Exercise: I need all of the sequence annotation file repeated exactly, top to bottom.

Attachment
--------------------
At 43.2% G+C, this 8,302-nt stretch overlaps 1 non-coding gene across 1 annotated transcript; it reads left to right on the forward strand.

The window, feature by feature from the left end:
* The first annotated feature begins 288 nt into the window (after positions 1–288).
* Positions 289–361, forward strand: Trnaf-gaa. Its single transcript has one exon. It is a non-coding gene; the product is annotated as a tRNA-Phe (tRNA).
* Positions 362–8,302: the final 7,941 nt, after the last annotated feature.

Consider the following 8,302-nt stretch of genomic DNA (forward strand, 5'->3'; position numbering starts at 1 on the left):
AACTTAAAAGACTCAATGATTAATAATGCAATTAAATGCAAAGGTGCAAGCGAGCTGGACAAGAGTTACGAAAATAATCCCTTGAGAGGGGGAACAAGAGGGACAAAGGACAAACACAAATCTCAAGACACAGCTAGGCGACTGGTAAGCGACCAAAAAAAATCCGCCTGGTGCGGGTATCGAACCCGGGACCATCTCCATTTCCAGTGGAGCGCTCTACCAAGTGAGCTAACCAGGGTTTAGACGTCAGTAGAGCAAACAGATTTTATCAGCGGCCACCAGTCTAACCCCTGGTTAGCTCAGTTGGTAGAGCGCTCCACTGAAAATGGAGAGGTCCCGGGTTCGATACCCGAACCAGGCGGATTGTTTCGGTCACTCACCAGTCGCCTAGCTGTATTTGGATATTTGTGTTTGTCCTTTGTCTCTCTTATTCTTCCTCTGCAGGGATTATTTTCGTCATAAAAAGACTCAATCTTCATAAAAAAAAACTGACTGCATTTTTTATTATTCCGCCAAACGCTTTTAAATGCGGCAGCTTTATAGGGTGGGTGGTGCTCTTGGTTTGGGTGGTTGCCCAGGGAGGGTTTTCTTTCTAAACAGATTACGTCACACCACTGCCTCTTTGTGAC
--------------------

At 43.2% G+C, this 8,302-nt stretch overlaps 1 non-coding gene across 1 annotated transcript; it reads left to right on the forward strand.

The window, feature by feature from the left end:
* The first annotated feature begins 288 nt into the window (after positions 1–288).
* Positions 289–361, forward strand: Trnaf-gaa. Its single transcript has one exon. It is a non-coding gene; the product is annotated as a tRNA-Phe (tRNA).
* Positions 362–8,302: the final 7,941 nt, after the last annotated feature.

Consider the following 8,302-nt stretch of genomic DNA (forward strand, 5'->3'; position numbering starts at 1 on the left):
AACTTAAAAGACTCAATGATTAATAATGCAATTAAATGCAAAGGTGCAAGCGAGCTGGACAAGAGTTACGAAAATAATCCCTTGAGAGGGGGAACAAGAGGGACAAAGGACAAACACAAATCTCAAGACACAGCTAGGCGACTGGTAAGCGACCAAAAAAAATCCGCCTGGTGCGGGTATCGAACCCGGGACCATCTCCATTTCCAGTGGAGCGCTCTACCAAGTGAGCTAACCAGGGTTTAGACGTCAGTAGAGCAAACAGATTTTATCAGCGGCCACCAGTCTAACCCCTGGTTAGCTCAGTTGGTAGAGCGCTCCACTGAAAATGGAGAGGTCCCGGGTTCGATACCCGAACCAGGCGGATTGTTTCGGTCACTCACCAGTCGCCTAGCTGTATTTGGATATTTGTGTTTGTCCTTTGTCTCTCTTATTCTTCCTCTGCAGGGATTATTTTCGTCATAAAAAGACTCAATCTTCATAAAAAAAAACTGACTGCATTTTTTATTATTCCGCCAAACGCTTTTAAATGCGGCAGCTTTATAGGGTGGGTGGTGCTCTTGGTTTGGGTGGTTGCCCAGGGAGGGTTTTCTTTCTAAACAGATTACGTCACACCACTGCCTCTTTGTGAC